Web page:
More nuance is needed when looking at the performance of ESG funds to avoid the whole field being unnecessarily dragged down by the lowest common denominator, according to Barclays.
Damian Payiatakis, head of sustainable and impact investing at Barclays Private Bank, said the world of sustainable investing is due to become more turbulent in the second half of the year as teething problems, such as how to look at performance, are worked out.
For example, the fact the ESG universe includes all-industry funds right through to highly thematic sector-focused funds. If one of the sub-groups of ESG funds performs badly it could reflect on the whole field.
Also, Payiatakis said, a high score on ESG ratings does not necessarily mean a company is of a high quality or that it will be financially successful.
“ESG ratings provide an algorithmic judgement based on backwards-looking, available and generally self-reported data on how well a company manages its material ESG risks,” he said.
He added there is a chance ESG investors will overlook other factors that could pose a financial risk such as industry dynamics, effective strategy and execution and where an investment sits from a market cycle perspective.
See also: – Don’t be put off by short-term underperformance in ESG
Other areas Payiatakis flagged were the risk of an ESG bubble where a change in market conditions could drag ESG stocks down.
Finally, he noted the increasing risk of greenwashing as investors struggle to navigate sustainable marketing.
Here for good
Despite the warnings, Payiatakis believes ESG investing is here to stay and predicts flows will accelerate even more in the coming months as governments increasingly embrace sustainability and regulators try to ensure it forms part of the investment process.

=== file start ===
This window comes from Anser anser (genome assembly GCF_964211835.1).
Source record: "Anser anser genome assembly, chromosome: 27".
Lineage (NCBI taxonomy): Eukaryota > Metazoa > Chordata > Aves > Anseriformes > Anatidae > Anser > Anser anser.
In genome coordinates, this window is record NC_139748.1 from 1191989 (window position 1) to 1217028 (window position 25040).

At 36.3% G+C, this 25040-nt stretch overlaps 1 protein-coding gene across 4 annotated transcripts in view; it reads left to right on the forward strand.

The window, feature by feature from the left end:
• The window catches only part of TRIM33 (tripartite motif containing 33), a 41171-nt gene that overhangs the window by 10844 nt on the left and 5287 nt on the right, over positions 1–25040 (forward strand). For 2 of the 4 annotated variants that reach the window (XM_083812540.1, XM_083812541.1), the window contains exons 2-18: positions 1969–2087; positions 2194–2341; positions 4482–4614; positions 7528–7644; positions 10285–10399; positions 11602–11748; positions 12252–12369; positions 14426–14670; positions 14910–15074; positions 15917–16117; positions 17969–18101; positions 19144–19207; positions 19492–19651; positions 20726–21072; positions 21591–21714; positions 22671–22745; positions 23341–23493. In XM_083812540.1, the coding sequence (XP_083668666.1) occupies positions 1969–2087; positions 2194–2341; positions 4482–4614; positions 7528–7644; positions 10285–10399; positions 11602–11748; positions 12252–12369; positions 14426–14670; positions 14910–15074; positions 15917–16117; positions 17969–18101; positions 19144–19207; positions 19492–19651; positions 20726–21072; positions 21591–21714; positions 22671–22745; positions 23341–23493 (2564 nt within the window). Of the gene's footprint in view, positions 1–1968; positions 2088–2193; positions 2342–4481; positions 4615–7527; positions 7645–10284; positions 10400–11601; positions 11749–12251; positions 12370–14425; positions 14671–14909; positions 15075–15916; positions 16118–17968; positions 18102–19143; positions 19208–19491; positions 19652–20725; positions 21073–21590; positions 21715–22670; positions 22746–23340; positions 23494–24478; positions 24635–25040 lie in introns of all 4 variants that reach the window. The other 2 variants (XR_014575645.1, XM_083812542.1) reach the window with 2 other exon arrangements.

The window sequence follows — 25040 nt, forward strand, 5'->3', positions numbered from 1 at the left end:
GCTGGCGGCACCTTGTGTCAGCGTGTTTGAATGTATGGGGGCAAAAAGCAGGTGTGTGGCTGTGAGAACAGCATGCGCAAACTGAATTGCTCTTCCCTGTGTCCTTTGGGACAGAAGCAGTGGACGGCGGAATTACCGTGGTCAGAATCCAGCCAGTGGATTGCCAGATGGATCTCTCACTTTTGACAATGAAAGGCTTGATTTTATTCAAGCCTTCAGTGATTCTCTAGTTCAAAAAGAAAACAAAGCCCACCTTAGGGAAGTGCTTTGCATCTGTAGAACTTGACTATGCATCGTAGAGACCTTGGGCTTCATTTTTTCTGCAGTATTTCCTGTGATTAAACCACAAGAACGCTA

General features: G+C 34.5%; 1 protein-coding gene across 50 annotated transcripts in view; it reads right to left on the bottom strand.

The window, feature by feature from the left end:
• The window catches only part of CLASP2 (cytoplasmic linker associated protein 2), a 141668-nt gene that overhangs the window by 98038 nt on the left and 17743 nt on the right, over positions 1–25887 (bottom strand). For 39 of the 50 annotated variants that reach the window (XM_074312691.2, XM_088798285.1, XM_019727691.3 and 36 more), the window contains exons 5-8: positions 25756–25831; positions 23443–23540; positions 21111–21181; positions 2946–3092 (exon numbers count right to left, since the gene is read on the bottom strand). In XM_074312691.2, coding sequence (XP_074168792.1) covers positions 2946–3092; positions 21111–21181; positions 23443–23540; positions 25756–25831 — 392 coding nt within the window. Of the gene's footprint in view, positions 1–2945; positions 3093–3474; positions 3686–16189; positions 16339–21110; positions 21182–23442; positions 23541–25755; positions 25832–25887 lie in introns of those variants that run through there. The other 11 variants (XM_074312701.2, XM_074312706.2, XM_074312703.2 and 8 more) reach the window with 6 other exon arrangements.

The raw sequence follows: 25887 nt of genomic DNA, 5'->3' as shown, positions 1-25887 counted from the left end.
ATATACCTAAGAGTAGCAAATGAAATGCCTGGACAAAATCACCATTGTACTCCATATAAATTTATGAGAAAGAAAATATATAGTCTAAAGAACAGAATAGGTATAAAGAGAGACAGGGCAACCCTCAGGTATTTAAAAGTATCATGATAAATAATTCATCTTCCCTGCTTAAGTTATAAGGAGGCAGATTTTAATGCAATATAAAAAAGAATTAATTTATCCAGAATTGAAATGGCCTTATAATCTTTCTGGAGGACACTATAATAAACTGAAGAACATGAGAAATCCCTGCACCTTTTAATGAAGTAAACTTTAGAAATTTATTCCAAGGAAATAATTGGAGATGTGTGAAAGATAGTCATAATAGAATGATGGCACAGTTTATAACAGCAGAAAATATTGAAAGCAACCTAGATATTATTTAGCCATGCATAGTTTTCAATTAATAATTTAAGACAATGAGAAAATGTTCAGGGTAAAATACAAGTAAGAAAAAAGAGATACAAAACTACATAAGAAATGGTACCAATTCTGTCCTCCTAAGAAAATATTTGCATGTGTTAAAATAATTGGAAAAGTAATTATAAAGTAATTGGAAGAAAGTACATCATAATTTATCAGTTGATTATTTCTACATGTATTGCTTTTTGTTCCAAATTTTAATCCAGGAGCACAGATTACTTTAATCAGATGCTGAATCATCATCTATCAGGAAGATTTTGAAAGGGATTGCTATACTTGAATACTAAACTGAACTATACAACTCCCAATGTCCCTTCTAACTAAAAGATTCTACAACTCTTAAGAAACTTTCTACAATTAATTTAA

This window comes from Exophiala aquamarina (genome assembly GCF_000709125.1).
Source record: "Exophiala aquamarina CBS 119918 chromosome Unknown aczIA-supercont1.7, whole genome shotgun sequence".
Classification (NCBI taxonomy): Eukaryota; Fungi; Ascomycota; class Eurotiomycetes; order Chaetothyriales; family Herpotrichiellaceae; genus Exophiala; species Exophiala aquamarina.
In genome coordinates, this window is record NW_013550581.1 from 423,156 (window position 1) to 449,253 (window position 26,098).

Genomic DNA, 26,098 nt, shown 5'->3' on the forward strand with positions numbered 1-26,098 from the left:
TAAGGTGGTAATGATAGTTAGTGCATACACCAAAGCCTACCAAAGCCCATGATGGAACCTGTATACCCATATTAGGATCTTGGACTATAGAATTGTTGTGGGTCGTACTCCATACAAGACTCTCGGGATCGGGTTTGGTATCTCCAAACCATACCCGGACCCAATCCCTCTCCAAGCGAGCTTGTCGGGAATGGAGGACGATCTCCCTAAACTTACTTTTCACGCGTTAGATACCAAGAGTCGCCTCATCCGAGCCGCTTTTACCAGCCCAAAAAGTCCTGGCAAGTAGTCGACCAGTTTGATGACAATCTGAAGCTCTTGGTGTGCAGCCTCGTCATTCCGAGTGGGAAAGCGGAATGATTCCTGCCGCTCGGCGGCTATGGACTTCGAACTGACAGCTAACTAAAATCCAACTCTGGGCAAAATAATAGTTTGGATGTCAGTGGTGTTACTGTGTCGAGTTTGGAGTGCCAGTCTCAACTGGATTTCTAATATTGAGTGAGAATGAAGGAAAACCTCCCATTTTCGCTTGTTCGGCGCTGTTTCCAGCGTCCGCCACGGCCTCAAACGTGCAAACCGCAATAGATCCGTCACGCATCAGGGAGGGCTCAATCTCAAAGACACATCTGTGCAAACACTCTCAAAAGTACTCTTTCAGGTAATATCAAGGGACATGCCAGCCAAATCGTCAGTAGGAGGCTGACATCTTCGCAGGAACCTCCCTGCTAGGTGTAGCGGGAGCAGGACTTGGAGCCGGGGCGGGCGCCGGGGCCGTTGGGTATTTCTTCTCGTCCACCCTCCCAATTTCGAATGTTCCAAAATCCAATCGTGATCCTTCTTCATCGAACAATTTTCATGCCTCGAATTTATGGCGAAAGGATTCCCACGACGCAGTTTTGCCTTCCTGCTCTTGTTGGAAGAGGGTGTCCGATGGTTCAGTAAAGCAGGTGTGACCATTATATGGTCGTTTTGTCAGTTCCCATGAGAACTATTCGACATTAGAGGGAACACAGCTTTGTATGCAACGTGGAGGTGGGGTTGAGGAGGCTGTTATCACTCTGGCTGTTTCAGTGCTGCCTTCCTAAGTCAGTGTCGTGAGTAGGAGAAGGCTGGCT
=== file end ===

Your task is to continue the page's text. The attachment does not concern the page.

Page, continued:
Payiatakis recommended: “In the short term, investors can understand and prepare for risks driven by likely structural changes and the impending market conditions.
“For example, analysis of current governmental policies and plans demonstrate we are not on track to meet Paris Agreements of two degrees centigrade, let alone the 1.5 degrees ambition. Governments will have to respond.
“Therefore, investors might review portfolios for the transition risks and carbon intensity in advance of this inevitable policy risk.
“Separately… investors face the risk of rising inflation and need to reassess investments, and entry points, accordingly.”
Payiatakis said where investors are looking at specific sustainable themes and sectors – renewables and electric vehicles, for example – they should be aware much of their valuation is driven by potential growth.
“In an inflationary environment with higher discount rates and with market rotation, these sectors may fall from favour. This may require patience from investors during a downturn. Or it may provide a more attractive entry point for those who missed an earlier opportunity and find the potential volatility acceptable,” he said.